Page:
Anne M. Boylan is an emeritus professor of history and women and gender studies at the University of Delaware, where she taught and did research on women's history, social history, and historical memory. The author of Votes for Delaware Women (2021), Women's Rights in the United States: A History in Documents (2015), The Origins of Women's Activism: New York and Boston, 1797-1840 (2002), and Sunday School: The Formation of an American Institution (1988), she is currently working on two projects: biographical profiles of Delaware's women suffrage leaders; and an article on popular presentations of women's history in the 1930s and 1940s. She has worked extensively with teachers of grades 3-12 through federal Teaching American History grants.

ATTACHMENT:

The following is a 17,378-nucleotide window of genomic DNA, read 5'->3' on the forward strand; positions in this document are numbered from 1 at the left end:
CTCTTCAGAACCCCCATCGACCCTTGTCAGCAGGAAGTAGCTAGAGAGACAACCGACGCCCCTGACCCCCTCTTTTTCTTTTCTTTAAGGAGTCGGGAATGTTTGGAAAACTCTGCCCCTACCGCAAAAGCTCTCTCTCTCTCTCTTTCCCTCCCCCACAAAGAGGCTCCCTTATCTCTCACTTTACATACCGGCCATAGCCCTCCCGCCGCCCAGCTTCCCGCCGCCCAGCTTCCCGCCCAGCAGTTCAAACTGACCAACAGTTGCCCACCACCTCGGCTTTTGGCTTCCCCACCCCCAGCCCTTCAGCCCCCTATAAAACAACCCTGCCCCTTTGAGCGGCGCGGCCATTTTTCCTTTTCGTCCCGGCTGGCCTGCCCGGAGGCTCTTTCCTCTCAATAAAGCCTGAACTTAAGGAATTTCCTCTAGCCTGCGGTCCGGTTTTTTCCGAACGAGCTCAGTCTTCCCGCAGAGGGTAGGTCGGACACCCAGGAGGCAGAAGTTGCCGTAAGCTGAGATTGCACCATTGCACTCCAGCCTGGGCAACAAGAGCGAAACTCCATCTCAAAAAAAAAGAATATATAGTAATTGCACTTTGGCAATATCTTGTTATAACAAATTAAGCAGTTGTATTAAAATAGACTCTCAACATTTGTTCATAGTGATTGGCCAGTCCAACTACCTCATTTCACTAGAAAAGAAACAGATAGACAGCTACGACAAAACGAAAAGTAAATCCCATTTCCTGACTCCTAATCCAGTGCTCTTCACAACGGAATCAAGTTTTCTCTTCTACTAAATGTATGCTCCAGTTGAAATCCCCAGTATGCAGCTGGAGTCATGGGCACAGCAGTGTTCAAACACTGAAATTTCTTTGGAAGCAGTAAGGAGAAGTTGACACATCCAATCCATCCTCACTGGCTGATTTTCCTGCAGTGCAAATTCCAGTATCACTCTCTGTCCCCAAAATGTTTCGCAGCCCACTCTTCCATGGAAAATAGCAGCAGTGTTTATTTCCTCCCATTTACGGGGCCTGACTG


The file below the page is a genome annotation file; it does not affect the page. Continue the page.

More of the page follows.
This lecture offers a challenge to the common narrative that women "were granted" or, more accurately, won the right to vote in 1920. It looks at the significance of the 19th Amendment by examining some women's access to and use of voting rights before 1920, the Amendment's ratification, and women's continuing exclusions from voting and full citizenship after 1920.